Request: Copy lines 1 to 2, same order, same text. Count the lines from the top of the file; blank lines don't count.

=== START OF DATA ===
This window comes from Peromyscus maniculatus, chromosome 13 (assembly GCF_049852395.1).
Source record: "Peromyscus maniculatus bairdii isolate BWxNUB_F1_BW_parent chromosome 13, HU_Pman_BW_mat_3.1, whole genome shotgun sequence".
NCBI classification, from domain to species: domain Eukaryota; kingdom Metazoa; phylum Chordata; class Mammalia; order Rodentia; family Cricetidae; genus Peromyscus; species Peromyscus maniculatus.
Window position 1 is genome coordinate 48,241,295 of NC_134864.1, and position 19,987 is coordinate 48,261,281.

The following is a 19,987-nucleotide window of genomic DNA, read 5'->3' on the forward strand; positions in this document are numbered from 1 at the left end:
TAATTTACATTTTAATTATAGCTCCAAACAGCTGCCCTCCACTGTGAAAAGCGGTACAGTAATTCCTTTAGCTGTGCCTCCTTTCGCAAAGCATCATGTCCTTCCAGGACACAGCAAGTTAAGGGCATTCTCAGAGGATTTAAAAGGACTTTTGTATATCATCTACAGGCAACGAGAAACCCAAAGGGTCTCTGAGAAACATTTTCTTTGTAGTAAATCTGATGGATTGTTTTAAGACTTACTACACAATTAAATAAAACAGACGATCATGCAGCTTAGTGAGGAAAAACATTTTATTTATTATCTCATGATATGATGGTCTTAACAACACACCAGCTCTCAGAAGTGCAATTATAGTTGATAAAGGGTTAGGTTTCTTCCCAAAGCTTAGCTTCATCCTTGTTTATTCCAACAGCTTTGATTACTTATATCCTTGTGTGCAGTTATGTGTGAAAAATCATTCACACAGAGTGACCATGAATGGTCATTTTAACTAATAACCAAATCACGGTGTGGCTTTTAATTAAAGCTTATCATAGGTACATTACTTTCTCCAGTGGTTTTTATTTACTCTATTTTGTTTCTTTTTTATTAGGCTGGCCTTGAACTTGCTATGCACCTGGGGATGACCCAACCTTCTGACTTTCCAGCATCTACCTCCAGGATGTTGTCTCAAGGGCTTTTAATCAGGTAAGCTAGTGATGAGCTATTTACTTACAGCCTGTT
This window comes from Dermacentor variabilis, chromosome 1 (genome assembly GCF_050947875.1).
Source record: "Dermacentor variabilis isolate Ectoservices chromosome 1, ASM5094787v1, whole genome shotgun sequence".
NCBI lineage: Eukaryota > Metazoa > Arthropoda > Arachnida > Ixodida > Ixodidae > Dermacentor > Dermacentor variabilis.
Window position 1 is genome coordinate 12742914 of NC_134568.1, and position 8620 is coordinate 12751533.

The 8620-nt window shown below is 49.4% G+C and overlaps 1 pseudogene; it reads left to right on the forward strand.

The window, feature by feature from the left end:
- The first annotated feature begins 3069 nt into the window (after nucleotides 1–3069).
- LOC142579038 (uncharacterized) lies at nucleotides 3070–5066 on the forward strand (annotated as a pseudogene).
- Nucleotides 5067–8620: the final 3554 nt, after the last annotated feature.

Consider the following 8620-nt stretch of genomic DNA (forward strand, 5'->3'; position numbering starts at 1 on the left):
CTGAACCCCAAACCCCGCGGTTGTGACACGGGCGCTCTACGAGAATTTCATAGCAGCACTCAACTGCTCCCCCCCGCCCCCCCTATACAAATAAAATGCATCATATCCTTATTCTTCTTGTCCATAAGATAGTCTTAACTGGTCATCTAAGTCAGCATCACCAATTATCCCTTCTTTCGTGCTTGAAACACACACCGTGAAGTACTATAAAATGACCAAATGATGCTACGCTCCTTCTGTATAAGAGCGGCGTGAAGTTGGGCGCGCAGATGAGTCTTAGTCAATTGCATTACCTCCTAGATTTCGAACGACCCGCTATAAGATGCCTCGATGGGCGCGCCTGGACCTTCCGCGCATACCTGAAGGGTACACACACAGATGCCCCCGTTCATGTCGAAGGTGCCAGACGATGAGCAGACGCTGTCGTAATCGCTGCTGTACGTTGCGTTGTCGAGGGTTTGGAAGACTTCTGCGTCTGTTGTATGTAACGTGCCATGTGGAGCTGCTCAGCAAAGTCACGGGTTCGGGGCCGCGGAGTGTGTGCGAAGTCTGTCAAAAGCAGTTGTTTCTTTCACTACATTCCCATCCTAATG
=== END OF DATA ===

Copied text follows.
This window comes from Peromyscus maniculatus, chromosome 13 (assembly GCF_049852395.1).
Source record: "Peromyscus maniculatus bairdii isolate BWxNUB_F1_BW_parent chromosome 13, HU_Pman_BW_mat_3.1, whole genome shotgun sequence".